The benefit of the Walled Garden approach to the Tech Companies
As we discussed, three major conglomerates- Google, Facebook, and Apple, effectively utilize the walled garden strategy. With Facebook, it is effortless to target a large audience since it has over 2.89 billion users at its disposal, representing different age groups, genders, and ethnicities. All campaign performance data is housed on Facebook, and advertisers can access these platforms through its Demand Side Platform, Data Management Platform, and Dynamic Creative Optimization.
Google employs an entirely different approach to target users with Gmail accounts, numbering 1.5 billion, and searches totaling 2 trillion a year, it is easy to reach large audiences. With a data lake of rich zero, first-party data and a robust ad manager service, Google is efficiently using the walled garden approach.
With its huge e-commerce platform, Amazon is generating an ad revenue of 31 billion USD in 2021 through its Amazon Ads Services platform. While Amazon is employing the same walled garden approach as other major players in this field, it is also acquiring second and third-party data from others.
Apples’ business game is entirely different from its competitors as they are not using its platform for advertising purposes. Their user base is estimated to surpass 2.2 Billion by 2022 as a result of their multitude of hardware devices, including MacBook, iPads, and smartphones.
Advantages of Walled Garden
Through Walled gardens, companies may turn themselves into monopolies, hamper the spirit of competition, and create an unfair advantage over the other. Despite this fact, it is a magnificent tool for advertisers, publishers, and users in many ways.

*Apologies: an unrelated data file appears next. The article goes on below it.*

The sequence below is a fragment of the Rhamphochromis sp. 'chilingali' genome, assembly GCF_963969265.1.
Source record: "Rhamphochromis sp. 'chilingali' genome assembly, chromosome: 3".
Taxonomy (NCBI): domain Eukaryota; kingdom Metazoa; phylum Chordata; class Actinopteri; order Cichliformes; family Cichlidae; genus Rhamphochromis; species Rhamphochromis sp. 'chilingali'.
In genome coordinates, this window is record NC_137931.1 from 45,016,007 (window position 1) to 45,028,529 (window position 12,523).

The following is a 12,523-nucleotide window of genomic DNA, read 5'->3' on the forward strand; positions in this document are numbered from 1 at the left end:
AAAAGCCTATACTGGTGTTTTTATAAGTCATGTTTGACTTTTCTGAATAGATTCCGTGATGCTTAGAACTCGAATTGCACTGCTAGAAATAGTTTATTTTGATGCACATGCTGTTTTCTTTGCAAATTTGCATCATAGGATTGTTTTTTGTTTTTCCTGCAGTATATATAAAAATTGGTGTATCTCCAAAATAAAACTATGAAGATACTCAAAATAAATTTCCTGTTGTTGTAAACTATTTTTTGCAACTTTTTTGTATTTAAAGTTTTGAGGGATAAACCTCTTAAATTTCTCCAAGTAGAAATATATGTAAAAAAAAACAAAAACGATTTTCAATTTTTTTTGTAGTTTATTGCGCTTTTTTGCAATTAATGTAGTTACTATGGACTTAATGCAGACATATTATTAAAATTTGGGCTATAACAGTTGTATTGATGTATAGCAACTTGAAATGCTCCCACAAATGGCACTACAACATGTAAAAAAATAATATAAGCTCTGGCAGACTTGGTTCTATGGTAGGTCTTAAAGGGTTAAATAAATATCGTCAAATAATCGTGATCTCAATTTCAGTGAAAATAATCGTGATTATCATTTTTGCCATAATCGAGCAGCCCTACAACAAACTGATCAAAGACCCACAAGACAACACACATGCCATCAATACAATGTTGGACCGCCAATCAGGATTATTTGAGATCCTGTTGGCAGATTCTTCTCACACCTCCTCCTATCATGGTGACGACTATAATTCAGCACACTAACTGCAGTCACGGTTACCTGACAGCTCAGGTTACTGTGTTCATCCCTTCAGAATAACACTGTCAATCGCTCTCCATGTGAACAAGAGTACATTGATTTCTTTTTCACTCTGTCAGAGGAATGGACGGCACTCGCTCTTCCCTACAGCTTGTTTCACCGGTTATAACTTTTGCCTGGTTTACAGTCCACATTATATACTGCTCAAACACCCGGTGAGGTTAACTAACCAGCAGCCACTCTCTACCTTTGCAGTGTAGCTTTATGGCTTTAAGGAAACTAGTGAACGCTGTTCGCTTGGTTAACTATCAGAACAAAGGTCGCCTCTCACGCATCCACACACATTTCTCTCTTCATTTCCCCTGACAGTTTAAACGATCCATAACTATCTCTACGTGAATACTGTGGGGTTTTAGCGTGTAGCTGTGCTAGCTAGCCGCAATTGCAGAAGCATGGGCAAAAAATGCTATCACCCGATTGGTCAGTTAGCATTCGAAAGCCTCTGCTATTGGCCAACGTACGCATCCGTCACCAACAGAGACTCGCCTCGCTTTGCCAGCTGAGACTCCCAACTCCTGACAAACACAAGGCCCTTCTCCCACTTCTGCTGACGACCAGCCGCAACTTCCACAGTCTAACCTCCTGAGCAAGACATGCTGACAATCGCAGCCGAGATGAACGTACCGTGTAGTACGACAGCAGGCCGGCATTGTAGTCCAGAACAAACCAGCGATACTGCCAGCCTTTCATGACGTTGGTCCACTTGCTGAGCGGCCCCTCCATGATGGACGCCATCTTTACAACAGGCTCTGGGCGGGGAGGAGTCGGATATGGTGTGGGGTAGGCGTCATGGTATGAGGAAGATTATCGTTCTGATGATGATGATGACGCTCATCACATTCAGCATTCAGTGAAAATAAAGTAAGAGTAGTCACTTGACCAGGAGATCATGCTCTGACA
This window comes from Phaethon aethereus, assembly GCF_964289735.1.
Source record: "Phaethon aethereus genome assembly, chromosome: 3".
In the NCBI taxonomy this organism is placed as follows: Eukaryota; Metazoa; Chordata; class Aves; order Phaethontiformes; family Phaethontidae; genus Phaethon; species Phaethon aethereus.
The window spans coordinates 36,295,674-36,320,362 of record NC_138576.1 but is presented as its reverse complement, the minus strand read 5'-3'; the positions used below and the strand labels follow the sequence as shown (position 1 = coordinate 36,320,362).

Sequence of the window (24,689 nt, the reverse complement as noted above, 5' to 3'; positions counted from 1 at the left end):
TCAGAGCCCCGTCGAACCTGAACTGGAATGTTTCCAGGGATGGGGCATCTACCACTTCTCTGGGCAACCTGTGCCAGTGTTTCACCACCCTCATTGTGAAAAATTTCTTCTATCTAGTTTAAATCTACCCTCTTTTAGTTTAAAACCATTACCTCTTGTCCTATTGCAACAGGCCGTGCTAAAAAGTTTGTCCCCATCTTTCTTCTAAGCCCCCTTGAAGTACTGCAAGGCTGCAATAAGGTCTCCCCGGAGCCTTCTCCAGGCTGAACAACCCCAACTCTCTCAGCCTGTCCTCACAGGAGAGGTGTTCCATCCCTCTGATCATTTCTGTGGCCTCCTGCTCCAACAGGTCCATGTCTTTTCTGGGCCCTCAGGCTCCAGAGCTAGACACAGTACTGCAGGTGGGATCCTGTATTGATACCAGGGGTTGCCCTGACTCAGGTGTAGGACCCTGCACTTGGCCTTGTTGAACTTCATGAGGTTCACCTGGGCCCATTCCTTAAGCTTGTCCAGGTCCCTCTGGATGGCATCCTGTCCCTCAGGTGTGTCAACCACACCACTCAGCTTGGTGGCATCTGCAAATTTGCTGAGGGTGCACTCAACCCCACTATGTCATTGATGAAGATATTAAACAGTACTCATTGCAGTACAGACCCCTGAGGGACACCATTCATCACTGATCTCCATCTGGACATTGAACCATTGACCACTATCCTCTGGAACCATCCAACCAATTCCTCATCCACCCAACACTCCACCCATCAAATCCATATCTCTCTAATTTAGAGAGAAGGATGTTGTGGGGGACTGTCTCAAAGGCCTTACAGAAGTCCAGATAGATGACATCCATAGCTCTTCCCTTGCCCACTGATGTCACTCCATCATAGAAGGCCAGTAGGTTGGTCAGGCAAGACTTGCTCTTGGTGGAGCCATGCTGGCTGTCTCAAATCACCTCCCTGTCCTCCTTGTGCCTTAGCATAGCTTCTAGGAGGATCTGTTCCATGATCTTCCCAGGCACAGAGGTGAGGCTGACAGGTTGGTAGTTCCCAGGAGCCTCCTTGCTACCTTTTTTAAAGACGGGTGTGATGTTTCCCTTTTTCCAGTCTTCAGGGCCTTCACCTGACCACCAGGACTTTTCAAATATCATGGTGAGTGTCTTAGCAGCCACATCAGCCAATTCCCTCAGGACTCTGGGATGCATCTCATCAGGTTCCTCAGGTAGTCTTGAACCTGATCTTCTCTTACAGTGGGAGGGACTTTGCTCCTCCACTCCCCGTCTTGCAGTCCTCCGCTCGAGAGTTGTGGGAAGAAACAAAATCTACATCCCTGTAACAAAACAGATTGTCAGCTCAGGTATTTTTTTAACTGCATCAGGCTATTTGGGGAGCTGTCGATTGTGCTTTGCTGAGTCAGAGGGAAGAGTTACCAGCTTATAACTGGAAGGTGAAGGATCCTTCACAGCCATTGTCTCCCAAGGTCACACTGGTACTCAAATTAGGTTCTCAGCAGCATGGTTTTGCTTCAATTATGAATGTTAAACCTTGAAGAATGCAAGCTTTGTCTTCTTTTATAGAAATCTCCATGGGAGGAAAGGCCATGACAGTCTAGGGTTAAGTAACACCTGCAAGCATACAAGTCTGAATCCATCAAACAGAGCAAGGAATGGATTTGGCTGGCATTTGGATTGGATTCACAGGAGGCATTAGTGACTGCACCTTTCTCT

- Major players like Facebook, The New York Times, and Google use walled gardens so that advertisers can target and customize their campaigns to maximize Return on Investment (ROI).
- In companies employing the walled garden strategy, user data is adequately encrypted, protected, and secured, and the former obtains the users’ consent before tracking their data.
- Since most users access these companies through laptops, cellphones, and tablets, they utilize cross-device data that is shared with advertisers regardless of the device customers use.
Disadvantages of Walled Garden
- The process of creating and maintaining a full-fledged walled garden approach can be extremely competitive and strenuous for companies.
- Keeping up with the competition is indeed a challenging task for all websites, but bringing forth quality content is a key to staying ahead.
- The ability to constantly innovate and adapt to competitive pressures is key to a company’s success in social media, e-commerce, and search engine results.
Walled gardens are beneficial for advertisers, marketers, and publishers alike. The effective walled garden strategy enables first-party data targeting, serving advertiser portals, and auction pricing.